The U.S. Sixth Circuit Court of Appeals in Cincinnati last week declined to reconsider a decision by its own three-member panel of judges, who in September struck down certain targeted tax credits as unconstitutional. The next stop for the case appears to be an appeal to the U.S. Supreme Court.
The State of Ohio and the City of Toledo had petitioned the full 12-member court to rehear the Cuno case after the panel declared that economic development incentives given to automobile manufacturer DaimlerChrysler violated the interstate Commerce Clause of the United States Constitution. Fourteen other businesses and organizations filed amicus briefs supporting the petition, which plaintiff attorney Peter Enrich, a professor at the Northeastern University School of Law, said was an unusually high number.
“This is something of a milestone in the case,” Enrich said in an e-mail.
Among those supporting the state, city, and DaimlerChrysler in the case were automobile manufacturers Ford and Nissan; the United Auto Workers union; the states of Michigan, Kentucky and Tennessee; chambers of commerce from various states and cities; and various manufacturing and automobile trade associations.
The three-judge panel in September unanimously overturned a significant part of a district court’s judgment, which had found that $280 million in state corporate franchise tax credits complied with the Commerce Clause.
Likening the case to previous Supreme Court decisions, the panel determined that Ohio’s investment tax credit “is to encourage further investment in-state at the expense of development in other states, and the result is to hinder free trade among the states.”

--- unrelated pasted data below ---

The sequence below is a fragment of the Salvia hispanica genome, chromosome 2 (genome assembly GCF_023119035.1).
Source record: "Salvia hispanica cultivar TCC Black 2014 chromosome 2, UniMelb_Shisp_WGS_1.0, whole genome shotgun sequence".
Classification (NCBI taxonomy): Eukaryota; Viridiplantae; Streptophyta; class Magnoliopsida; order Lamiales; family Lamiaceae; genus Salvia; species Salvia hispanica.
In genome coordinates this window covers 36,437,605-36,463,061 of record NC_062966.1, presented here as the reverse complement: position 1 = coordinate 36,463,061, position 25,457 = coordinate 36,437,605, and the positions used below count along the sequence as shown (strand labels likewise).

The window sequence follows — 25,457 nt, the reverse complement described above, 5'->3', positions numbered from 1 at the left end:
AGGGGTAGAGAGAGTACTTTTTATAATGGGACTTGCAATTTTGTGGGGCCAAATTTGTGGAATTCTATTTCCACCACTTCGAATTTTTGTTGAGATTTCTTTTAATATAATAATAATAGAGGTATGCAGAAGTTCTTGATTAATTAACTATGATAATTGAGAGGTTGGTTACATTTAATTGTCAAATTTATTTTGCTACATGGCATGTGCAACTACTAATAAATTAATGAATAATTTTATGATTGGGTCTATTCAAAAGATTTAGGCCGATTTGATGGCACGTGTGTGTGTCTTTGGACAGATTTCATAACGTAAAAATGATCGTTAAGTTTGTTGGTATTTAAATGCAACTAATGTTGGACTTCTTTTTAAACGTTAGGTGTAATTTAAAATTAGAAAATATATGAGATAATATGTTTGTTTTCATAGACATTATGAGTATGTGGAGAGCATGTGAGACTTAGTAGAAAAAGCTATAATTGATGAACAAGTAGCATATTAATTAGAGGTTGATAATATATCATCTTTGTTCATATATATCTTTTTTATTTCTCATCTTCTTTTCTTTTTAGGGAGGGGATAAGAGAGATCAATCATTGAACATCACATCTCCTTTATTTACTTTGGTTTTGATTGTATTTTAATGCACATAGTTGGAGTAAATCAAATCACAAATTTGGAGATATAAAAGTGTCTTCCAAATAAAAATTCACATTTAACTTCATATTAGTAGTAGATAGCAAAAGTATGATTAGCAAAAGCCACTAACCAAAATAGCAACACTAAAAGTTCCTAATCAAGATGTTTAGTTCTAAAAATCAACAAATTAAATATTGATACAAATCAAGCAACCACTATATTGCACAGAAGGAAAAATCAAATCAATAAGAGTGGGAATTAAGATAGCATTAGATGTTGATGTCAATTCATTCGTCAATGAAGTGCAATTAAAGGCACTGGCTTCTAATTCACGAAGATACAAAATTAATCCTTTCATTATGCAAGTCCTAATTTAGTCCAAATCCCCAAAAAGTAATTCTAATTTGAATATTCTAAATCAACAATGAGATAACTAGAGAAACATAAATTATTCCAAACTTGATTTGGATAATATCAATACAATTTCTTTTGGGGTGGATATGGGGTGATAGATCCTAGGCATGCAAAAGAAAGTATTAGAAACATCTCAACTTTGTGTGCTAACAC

In 1998 DaimlerChrysler agreed with Ohio and the City of Toledo to build a Jeep assembly plant near an existing facility in exchange for the incentives, which included a 10-year, 100 percent property tax exemption and a tax credit of 13.5 percent against the state corporate franchise tax for certain investments. The total value of the tax incentives was usable against purchases of new manufacturing machinery and equipment installed in the state.
According to a report in the Toledo Blade newspaper, the State of Ohio plans to continue to offer the types of incentives that the Sixth Circuit struck down.
“If I were a business,” Enrich told the Blade, “I would be discounting that credit very heavily in my financial analysis.”
Enrich, speaking at a symposium in Raleigh in December on the legality of economic incentives, said North Carolina’s $242 million in tax breaks for Dell Computer Corp. contained elements similar to those that the 6th Circuit found unconstitutional. The court’s decision is not binding here, but interested parties in other jurisdictions would likely file similar suits if the Supreme Court allows the case to stand.
“The Dell case is precisely such an example of this provision,” Enrich said in December. He said because North Carolina’s deal with the computer maker is based upon investment within the state, “If the Cuno case is precedent, the Dell incentives cannot stand.”
First Ohio, the City of Toledo, and DaimlerChrysler must file their appeal, and then the Supreme Court will have to decide whether to hear the case.
Former North Carolina Supreme Court Justice Robert Orr, director of the N.C. Institute for Constitutional Law, said the U.S. Supreme Court may wait and see if similar cases appear in other circuits before they consider the subject matter. The institute has been considering a lawsuit against the state over its incentives policies, especially as they relate to the Dell tax breaks.
“It may be that this will pop up in other circuits,” Orr said. “Sometimes the (Supreme) Court waits to see what other circuits are doing to see if there’s inconsistency (in their decisions).”
Paul Chesser is associate editor of Carolina Journal. Contact him at [email protected]